PITTSBURGH (KDKA) — Most Americans don’t have the cash to cover a $1,000 emergency expense, according to a new study.
Americans are simply not saving as much as they need to.
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Suppose your car needs emergency repairs, or a family member is rushed to the emergency room for non-insurance-covered treatment, or your furnace blows up during this freezing winter. Could you easily get your hands on at least a thousand dollars?
“Only 44% of Americans could cover that with their savings,” Greg McBride, chief financial analyst at bankrate.com, told KDKA financial editor Jon Delano on Tuesday.
Bankrate.com conducted the study which found that a majority of Americans still have not set aside a cash fund for emergencies, although the numbers are improving.
“The good news is that it’s actually higher than in the previous eight years we looked at it. The bad news, of course, is that that still means more than half of American households couldn’t cover that $1,000 in savings and would have to resort to something else,” McBride says.
“I think a lot of the population feels financially fragile and, faced with the prospect of a financial emergency, should scramble,” notes Martha Deevy, a Stanford University professor, associate director of the Center on Longevity. .
Deevy says scrambling leads to non-optimal choices.
“Many people have access to other forms of emergency funding, which are not optimal at all, whether it’s tapping into family or friends or other suboptimal means like payday loans” , Deevy said.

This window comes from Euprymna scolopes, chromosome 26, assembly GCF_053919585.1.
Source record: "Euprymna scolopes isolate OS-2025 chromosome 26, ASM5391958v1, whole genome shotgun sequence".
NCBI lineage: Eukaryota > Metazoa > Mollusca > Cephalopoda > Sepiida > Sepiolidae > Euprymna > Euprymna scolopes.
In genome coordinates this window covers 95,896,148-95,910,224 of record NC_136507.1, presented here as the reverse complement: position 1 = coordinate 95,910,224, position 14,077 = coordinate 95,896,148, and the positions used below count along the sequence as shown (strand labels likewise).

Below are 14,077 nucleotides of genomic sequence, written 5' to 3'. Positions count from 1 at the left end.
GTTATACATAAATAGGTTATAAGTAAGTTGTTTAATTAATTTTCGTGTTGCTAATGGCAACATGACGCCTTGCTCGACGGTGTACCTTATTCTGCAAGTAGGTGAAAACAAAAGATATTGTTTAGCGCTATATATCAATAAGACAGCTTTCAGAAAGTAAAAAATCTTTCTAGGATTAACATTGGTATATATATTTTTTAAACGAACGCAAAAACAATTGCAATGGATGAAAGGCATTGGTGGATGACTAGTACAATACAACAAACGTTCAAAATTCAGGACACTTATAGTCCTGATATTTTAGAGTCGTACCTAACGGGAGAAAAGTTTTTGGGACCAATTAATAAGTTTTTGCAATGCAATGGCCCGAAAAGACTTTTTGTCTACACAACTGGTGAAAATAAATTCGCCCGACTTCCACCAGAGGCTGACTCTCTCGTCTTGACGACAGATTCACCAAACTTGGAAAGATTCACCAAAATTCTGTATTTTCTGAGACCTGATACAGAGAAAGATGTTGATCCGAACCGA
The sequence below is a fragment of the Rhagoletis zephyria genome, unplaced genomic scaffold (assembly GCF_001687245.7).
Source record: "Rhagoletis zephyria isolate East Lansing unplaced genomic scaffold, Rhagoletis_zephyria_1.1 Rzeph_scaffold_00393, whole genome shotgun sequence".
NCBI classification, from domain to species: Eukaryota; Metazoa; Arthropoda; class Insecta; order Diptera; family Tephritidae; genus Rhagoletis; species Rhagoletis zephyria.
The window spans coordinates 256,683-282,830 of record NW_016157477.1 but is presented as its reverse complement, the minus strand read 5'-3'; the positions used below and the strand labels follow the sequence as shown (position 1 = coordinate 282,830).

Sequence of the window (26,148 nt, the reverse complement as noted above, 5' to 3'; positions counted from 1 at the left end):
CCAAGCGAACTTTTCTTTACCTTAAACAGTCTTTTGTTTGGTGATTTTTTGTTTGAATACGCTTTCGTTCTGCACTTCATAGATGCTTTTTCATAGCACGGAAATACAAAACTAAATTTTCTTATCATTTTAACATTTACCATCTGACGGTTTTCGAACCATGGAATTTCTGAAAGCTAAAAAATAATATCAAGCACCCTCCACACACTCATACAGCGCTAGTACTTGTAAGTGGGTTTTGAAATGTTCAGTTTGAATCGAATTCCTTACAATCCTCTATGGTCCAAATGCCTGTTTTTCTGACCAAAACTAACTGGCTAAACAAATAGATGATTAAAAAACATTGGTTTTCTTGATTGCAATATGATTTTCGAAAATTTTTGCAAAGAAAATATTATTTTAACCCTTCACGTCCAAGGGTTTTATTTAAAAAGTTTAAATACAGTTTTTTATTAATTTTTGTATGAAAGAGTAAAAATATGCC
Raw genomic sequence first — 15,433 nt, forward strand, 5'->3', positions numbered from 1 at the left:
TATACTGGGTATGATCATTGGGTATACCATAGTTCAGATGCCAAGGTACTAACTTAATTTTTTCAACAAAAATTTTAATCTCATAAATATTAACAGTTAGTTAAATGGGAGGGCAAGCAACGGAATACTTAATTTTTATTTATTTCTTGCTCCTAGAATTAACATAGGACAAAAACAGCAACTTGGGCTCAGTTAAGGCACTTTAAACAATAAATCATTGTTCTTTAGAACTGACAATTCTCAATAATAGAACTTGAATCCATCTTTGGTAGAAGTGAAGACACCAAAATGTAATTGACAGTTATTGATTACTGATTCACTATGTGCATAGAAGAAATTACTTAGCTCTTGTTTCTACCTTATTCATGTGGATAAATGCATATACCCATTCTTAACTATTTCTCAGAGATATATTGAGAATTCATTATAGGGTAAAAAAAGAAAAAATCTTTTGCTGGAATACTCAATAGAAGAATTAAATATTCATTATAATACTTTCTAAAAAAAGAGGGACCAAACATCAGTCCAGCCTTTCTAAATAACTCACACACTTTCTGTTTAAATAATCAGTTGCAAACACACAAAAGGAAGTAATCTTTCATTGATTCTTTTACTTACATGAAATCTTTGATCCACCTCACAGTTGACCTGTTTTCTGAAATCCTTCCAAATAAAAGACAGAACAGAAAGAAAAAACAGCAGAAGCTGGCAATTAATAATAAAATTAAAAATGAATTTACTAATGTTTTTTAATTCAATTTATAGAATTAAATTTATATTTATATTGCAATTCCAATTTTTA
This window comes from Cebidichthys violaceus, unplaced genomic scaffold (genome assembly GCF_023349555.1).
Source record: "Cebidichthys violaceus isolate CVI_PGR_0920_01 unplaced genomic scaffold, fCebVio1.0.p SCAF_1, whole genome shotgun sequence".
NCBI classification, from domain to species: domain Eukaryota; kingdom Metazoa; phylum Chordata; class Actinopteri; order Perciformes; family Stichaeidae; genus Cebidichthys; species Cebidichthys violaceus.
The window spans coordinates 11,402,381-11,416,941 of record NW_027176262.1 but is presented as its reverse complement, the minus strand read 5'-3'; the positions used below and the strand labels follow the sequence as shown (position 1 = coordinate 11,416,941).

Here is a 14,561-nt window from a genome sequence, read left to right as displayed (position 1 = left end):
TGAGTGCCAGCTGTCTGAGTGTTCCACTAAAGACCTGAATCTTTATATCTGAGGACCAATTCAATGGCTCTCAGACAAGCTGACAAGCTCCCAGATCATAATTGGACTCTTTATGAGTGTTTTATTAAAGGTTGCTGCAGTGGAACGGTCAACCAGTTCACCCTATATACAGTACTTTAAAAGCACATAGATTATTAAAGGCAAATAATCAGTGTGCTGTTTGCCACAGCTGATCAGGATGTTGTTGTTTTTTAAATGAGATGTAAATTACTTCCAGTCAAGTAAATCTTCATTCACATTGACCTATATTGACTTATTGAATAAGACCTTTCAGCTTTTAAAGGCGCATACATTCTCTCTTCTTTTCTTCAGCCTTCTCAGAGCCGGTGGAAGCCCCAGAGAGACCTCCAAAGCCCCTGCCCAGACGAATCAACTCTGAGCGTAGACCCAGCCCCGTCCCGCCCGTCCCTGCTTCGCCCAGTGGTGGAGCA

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The Bankrate study found that 35% borrowed money, often using their credit cards.
“Credit cards would be the number one option people would resort to if they had no savings, and that’s especially troubling in a year when we’re talking about rising interest rates. So the cost of that credit card debt — usually already the most expensive household debt — will only get more expensive,” McBride added.
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Everyone needs an emergency fund, experts say.
“Emergency savings are entirely different from retirement savings, and it’s neither. Those are both very, very important,” McBride says.
McBride says retirement savings aren’t accessible without penalty, so you need a separate cash account. How many? Take what you spend each month and multiply by six.
“You want to have enough to cover six months of expenses, but I insist on the fact that it is a destination. It’s not a starting point,” McBride says.
The need to set aside money for both retirement and emergencies is uniquely American, Deevy says, because most American companies no longer pay pensions to retirees.
“So we just added another financial stressor to the American population,” Deevy says.
Most Western countries offer government-funded pensions and benefits to their retirees, but American workers are now forced to fund their own retirement through 401ks and IRAs, as well as save for disaster. emergency at the same time.
“One of the things that really changed in the savings landscape for the American people was when we moved from a pension-based retirement system to a defined-contribution retirement system, and we put more responsibility on the individual.”
Individual responsibility means setting aside money each month for an emergency.
“Pay yourself first,” says McBride. “Don’t wait until the end of the month and try to keep what’s left because too often there’s nothing left.”
If there’s any good news in this study, it’s that millennials are saving more these days than their elders, Gen X’ers and Baby Boomers.
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Yet too many of them don’t save much at all.